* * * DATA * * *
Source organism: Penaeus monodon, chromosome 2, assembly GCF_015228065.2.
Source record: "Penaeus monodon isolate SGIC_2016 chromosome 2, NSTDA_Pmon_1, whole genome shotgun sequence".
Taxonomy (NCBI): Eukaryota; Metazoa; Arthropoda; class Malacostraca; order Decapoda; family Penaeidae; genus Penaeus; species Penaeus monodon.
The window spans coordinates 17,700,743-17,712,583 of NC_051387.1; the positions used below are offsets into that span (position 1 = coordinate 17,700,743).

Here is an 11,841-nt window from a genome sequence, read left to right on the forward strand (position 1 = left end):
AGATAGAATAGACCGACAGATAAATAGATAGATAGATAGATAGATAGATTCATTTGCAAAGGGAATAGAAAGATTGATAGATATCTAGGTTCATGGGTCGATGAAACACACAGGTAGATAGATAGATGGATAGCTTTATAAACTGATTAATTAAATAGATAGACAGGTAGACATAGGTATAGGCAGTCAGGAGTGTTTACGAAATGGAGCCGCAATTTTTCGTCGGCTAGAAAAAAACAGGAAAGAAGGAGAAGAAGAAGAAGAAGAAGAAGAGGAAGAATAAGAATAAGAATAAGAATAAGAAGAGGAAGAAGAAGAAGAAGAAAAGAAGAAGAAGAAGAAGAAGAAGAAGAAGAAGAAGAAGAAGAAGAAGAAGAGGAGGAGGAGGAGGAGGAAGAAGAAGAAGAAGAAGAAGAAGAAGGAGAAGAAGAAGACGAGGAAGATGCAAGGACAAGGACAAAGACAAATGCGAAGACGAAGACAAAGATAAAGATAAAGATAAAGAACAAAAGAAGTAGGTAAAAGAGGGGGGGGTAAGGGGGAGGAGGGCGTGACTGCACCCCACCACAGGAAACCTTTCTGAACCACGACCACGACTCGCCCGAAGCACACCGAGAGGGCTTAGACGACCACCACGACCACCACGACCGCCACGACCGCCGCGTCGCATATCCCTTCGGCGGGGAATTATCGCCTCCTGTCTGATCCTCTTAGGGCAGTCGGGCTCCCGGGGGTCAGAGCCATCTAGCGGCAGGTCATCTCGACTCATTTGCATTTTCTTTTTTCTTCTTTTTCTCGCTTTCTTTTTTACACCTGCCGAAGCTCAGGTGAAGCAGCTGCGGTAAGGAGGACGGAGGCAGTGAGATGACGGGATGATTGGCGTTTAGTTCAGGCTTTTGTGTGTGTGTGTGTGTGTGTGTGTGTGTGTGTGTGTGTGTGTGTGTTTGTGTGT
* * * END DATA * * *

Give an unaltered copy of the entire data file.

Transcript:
Source organism: Penaeus monodon, chromosome 2, assembly GCF_015228065.2.
Source record: "Penaeus monodon isolate SGIC_2016 chromosome 2, NSTDA_Pmon_1, whole genome shotgun sequence".
Taxonomy (NCBI): Eukaryota; Metazoa; Arthropoda; class Malacostraca; order Decapoda; family Penaeidae; genus Penaeus; species Penaeus monodon.
The window spans coordinates 17,700,743-17,712,583 of NC_051387.1; the positions used below are offsets into that span (position 1 = coordinate 17,700,743).

Here is an 11,841-nt window from a genome sequence, read left to right on the forward strand (position 1 = left end):
AGATAGAATAGACCGACAGATAAATAGATAGATAGATAGATAGATAGATTCATTTGCAAAGGGAATAGAAAGATTGATAGATATCTAGGTTCATGGGTCGATGAAACACACAGGTAGATAGATAGATGGATAGCTTTATAAACTGATTAATTAAATAGATAGACAGGTAGACATAGGTATAGGCAGTCAGGAGTGTTTACGAAATGGAGCCGCAATTTTTCGTCGGCTAGAAAAAAACAGGAAAGAAGGAGAAGAAGAAGAAGAAGAAGAAGAGGAAGAATAAGAATAAGAATAAGAATAAGAAGAGGAAGAAGAAGAAGAAGAAAAGAAGAAGAAGAAGAAGAAGAAGAAGAAGAAGAAGAAGAAGAAGAAGAAGAGGAGGAGGAGGAGGAGGAAGAAGAAGAAGAAGAAGAAGAAGAAGGAGAAGAAGAAGACGAGGAAGATGCAAGGACAAGGACAAAGACAAATGCGAAGACGAAGACAAAGATAAAGATAAAGATAAAGAACAAAAGAAGTAGGTAAAAGAGGGGGGGGTAAGGGGGAGGAGGGCGTGACTGCACCCCACCACAGGAAACCTTTCTGAACCACGACCACGACTCGCCCGAAGCACACCGAGAGGGCTTAGACGACCACCACGACCACCACGACCGCCACGACCGCCGCGTCGCATATCCCTTCGGCGGGGAATTATCGCCTCCTGTCTGATCCTCTTAGGGCAGTCGGGCTCCCGGGGGTCAGAGCCATCTAGCGGCAGGTCATCTCGACTCATTTGCATTTTCTTTTTTCTTCTTTTTCTCGCTTTCTTTTTTACACCTGCCGAAGCTCAGGTGAAGCAGCTGCGGTAAGGAGGACGGAGGCAGTGAGATGACGGGATGATTGGCGTTTAGTTCAGGCTTTTGTGTGTGTGTGTGTGTGTGTGTGTGTGTGTGTGTGTGTGTGTGTGTTTGTGTGT